With election season upon us, has your community set up electronic voting? In many communities, voter apathy is an issue with members not returning their proxy and not attending meetings. Not only does this impact elections, but also other membership votes, such as amending the governing documents, voting on material alterations, etc.. One way to simplify the voting process for members is for the community to authorize and implement electronic voting. The Florida legislature has authorized electronic voting for elections and other membership votes in condominiums, cooperatives, and homeowners’ associations since 2015. Many communities, however, have not taken advantage of this option, even though electronic voting is a vital tool to encourage member participation at meetings.
In authorizing electronic voting, the Legislature set forth several statutory requirements to do so, which are discussed below. As always with statutory requirements, it is important to discuss the matter with association counsel to ensure that your community correctly implements its online voting system.
First, a unit owner must consent in writing to online voting. This consent is distinct from a unit owner’s consent to receiving certain notices by electronic transmission. However, for administrative ease and efficiency, association counsel can prepare a form for your community on which owners have the option to consent to either, or to both, receiving official association notices by e-mail and to online voting together. For the owners who consent to electronic voting, these consent forms become part of the association’s official records that are open to inspection upon written request from an owner. Unlike other official records which must be maintained either for seven years or permanently as outlined in the statute, papers and electronic records relating to voting must be maintained for one year from the date of the election, vote, or meeting. An owner who consents to electronic voting may opt out later.
In addition to the consent form, the association should have association counsel prepare the board resolution authorizing the online voting system, as the statute contains several requirements for this resolution. The board resolution must provide that unit owners receive notice of the opportunity to vote through an online voting system, must establish reasonable procedures and deadlines for unit owners to consent, in writing, to online voting, and must establish reasonable procedures and deadlines for unit owners to opt out of online voting after giving consent. Written notice of a meeting at which the resolution will be considered must be mailed, delivered, or electronically transmitted to the unit owners and posted conspicuously on the condominium property or association property at least 14 days before the meeting. Evidence of compliance with the 14-day notice requirement must be made by an affidavit executed by the person providing the notice and filed with the official records of the association.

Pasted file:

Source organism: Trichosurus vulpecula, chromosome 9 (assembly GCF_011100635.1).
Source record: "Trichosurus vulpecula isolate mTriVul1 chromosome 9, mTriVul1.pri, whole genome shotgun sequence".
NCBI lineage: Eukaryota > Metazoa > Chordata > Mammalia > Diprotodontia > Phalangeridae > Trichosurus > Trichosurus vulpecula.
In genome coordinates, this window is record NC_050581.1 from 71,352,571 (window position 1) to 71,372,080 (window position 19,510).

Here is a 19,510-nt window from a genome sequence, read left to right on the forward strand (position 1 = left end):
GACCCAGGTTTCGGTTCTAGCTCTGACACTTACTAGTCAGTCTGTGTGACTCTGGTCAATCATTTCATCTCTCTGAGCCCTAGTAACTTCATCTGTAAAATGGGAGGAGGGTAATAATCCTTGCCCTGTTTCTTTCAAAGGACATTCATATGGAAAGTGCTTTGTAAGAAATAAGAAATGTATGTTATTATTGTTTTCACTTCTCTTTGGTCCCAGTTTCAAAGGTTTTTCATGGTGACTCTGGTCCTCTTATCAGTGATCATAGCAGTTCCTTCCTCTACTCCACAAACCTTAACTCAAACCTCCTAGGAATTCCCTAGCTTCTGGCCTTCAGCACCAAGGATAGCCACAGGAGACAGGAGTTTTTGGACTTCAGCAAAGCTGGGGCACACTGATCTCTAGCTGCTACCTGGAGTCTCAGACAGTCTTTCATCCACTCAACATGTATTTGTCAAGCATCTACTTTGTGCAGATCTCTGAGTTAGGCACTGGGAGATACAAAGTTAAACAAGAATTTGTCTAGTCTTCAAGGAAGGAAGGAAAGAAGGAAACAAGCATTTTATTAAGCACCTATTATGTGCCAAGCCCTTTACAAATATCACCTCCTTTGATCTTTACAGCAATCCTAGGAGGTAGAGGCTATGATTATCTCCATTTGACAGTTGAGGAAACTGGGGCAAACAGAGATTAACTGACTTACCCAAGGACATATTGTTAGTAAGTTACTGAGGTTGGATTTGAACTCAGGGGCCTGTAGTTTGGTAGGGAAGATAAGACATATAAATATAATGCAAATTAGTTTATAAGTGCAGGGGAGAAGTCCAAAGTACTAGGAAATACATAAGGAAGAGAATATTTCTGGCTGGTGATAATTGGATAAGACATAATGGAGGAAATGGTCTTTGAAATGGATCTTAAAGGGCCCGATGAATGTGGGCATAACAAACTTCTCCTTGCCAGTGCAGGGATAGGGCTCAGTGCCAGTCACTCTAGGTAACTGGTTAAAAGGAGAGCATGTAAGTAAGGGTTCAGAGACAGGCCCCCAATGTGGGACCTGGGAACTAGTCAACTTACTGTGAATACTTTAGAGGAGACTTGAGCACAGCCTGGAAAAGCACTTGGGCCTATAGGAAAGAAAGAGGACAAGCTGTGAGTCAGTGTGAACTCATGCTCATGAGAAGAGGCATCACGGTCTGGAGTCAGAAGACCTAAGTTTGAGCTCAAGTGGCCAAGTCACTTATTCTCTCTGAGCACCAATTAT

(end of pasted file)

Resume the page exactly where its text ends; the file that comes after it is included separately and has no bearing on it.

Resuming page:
Prior to any membership vote taken at a meeting, except for the election of board directors, a specific quorum must be reached. The statute provides that a unit owner voting electronically is counted as being in attendance at the meeting for purposes of determining a quorum. Thus, setting up electronic voting and having owners’ consent to using electronic voting helps the association achieve quorum and required approvals by making it easier for owners to be “present” and to vote.
The statute dictates several requirements for the association to set up online voting. The association must provide each unit owner for a method to authenticate the unit owner’s identity to the online voting system and a method to confirm that the unit owner’s electronic device can successfully communicate with the online voting system. The method to confirm that the unit owner’s device will be able to communicate with the system must be available at least fourteen days before the voting deadline. The online system must also be able to authenticate the unit owner’s identity and to authenticate the validity of each electronic vote to ensure that the vote is not altered in transit. The system needs to also be able to transmit a receipt to each unit owner who casts his or her electronic vote.
In addition to the above, for elections of the board of directors of the association, the association must also provide a method to transmit the electronic ballot to the online voting system that ensures the secrecy and integrity of the ballot. They system must also be able to permanently separate any authentication or identifying information from the electronic election ballot. This is so that it is impossible to tie an election ballot to a specific unit owner. The system needs to be able to store and keep electronic votes as accessible to election officials in the event that a recount, inspection, and/or review is required.
These specific requirements are found in Section 718.128 of the Condominium Act, Section 719.129 of the Cooperative Act, and Section 720.317 of the Homeowners Association Act. To learn more about how to properly set up electronic voting for your community and the statutory requirements, speak with your association counsel.
To read the original FCAP Managers Report article, please click here.
Karyan San Martano is a member of Becker’s Community Association practice and regularly provides legal counseling to the officers and directors, as well as the property manager, on the operation of condominiums, cooperatives, and homeowners associations.